About a month and a half ago, I was put on a new medication that is supposed to help with the medical problems I’m having. The doctor spent about ten minutes telling me how wonderful it was. She was speaking in one of those route, mono-tone voices that people typically tune out. When somebody speaks that way, it is the international sign for “what I am about to say is not important so please feel free to take a mental nap.” Usually, I do, but this is an unnerving experience for me, and I knew my mom would ask a million questions about my new drug, so I made an exception to the zone-out rule and for once, I half-listened. The doctor talked and talked how the drug had a great success rate and really, it was such a medical leap forward, and it was really helps, and somewhere in there she got to talking about how there was nothing to worry about as far as side effects. She then went into how it was so great she needed to reapeat all the great things, that it was such a miracle drug that all humans should hold hands and sing campfire songs praising the drug and that this wonder drug with no side effects, except for a few little ones she forgot to mention earlier, and those were actually insomnia and a fatal rash and really that wasn’t a big deal because who needs sleep and it is really a wonder drug and… Back up. Did I understand correctly? Apparently, I did. There is indeed a fatal rash and this medication can cause it. I looked it up on WebMD and the drug site on the net (and in about 2,000 other places online) and I even read the pharmacy’s info pamphlet that nobody actually reads except when the doctor describes a potential side effect and uses “fatal” as an adjective. This wonder drug can cause a FATAL RASH. And insomnia, but who cares about that when THERE IS A RASH I COULD GET THAT COULD KILL ME.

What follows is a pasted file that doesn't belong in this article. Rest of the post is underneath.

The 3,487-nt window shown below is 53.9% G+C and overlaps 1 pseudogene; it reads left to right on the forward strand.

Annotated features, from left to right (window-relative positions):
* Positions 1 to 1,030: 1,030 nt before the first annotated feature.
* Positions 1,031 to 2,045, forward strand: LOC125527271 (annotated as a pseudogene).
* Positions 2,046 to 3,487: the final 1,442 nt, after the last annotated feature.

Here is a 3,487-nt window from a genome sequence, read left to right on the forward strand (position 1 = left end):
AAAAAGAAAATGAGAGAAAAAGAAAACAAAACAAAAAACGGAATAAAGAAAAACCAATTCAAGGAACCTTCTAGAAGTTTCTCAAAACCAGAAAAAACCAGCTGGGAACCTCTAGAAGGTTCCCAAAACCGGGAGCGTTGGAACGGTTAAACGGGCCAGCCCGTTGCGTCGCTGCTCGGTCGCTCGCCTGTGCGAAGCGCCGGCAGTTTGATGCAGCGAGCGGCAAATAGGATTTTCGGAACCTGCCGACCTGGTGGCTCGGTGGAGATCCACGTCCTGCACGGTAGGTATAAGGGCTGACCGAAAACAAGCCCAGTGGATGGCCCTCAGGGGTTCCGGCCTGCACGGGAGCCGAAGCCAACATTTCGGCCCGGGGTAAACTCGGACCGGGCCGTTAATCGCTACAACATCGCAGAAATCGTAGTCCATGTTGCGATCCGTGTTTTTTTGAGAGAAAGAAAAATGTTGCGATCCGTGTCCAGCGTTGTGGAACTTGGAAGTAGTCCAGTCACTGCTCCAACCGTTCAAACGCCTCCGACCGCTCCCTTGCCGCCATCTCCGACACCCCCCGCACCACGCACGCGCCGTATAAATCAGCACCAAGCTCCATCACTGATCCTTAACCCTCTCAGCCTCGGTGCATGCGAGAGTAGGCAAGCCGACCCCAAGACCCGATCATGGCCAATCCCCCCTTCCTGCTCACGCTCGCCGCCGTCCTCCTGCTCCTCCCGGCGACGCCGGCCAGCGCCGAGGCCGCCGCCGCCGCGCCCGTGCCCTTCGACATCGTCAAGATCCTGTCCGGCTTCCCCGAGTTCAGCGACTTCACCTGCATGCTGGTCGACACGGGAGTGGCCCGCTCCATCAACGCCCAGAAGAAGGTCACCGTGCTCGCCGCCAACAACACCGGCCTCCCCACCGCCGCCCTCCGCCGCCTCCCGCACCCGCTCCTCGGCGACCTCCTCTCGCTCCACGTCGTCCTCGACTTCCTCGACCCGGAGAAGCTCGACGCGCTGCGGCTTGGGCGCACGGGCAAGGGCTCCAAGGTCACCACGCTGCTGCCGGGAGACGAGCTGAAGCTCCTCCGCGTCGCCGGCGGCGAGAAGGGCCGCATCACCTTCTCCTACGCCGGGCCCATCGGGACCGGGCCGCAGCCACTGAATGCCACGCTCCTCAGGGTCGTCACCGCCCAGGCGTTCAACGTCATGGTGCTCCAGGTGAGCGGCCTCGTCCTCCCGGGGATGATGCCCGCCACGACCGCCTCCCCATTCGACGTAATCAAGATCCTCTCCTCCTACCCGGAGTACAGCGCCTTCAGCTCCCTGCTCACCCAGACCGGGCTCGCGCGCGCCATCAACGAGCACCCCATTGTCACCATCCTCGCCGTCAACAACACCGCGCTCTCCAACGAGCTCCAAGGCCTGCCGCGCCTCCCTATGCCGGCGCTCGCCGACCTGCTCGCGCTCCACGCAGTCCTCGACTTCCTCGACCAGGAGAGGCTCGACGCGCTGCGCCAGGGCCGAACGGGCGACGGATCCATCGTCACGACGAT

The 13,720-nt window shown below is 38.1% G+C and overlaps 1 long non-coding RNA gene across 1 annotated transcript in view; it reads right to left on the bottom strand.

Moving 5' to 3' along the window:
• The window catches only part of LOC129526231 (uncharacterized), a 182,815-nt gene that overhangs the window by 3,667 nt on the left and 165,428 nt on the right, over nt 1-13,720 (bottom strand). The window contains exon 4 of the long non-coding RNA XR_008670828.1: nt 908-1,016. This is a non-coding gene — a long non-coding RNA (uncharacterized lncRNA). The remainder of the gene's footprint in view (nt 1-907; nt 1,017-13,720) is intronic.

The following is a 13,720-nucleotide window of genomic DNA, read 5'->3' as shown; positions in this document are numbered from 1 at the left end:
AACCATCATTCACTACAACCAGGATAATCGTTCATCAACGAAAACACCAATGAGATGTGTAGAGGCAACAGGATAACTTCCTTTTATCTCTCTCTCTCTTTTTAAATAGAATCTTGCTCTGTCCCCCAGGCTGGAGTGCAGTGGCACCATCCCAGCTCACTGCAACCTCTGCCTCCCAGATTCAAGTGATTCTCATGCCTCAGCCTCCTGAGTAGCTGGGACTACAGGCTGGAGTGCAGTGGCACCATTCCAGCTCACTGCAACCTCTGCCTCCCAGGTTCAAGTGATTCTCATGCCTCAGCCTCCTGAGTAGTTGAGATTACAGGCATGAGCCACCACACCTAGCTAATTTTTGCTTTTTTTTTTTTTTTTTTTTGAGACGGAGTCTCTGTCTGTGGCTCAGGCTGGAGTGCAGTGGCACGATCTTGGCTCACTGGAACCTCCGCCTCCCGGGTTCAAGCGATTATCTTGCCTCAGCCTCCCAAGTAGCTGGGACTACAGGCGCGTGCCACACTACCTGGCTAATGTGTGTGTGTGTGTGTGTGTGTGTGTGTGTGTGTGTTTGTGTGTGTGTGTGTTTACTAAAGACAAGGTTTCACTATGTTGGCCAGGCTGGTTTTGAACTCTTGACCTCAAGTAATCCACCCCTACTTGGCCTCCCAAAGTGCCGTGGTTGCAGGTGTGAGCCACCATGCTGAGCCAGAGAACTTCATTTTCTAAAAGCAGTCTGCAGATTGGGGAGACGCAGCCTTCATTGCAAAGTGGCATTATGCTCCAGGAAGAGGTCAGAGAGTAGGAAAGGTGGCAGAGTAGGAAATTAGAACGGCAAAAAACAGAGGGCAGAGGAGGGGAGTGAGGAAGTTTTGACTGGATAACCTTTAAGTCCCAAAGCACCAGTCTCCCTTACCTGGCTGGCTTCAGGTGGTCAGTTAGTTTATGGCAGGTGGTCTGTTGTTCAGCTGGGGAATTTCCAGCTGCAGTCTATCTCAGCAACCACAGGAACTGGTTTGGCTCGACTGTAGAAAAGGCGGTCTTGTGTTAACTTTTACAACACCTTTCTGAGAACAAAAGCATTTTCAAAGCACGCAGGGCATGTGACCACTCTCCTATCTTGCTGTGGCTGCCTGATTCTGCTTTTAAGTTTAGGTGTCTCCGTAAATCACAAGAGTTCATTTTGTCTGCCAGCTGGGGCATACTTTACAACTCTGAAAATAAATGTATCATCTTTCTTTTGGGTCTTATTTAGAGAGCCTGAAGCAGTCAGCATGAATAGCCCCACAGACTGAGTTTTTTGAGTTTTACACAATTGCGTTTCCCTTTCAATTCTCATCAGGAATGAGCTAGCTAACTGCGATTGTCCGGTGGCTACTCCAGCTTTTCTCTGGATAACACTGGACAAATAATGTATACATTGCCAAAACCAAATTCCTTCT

Apparently, a lot of people used to get this rash from the drug and it itched and so the rash-sufferers would call up the doctor and nobody thought anything about it. Then people died and everybody agreed that was less than desirable. At that point, doctors figured that when a patient got the rash, they should go to the hospital. Only problem was there was nothing much the medical establishment could actually do to treat this fun rash. And people actually died from it at a fairly high rate. FROM A RASH. Through trial and error, the medical profession has since discovered that if a person weans onto the drug, rashes rarely occur and thus fewer people die. Bonus. But just in case, the medical established asks that everybody please check their chest every morning and night for the first few weeks and look for any odd discolorations or report any unusual itching to the prescribing physician. Because dieing from a rash is not any body’s idea of a good way to go.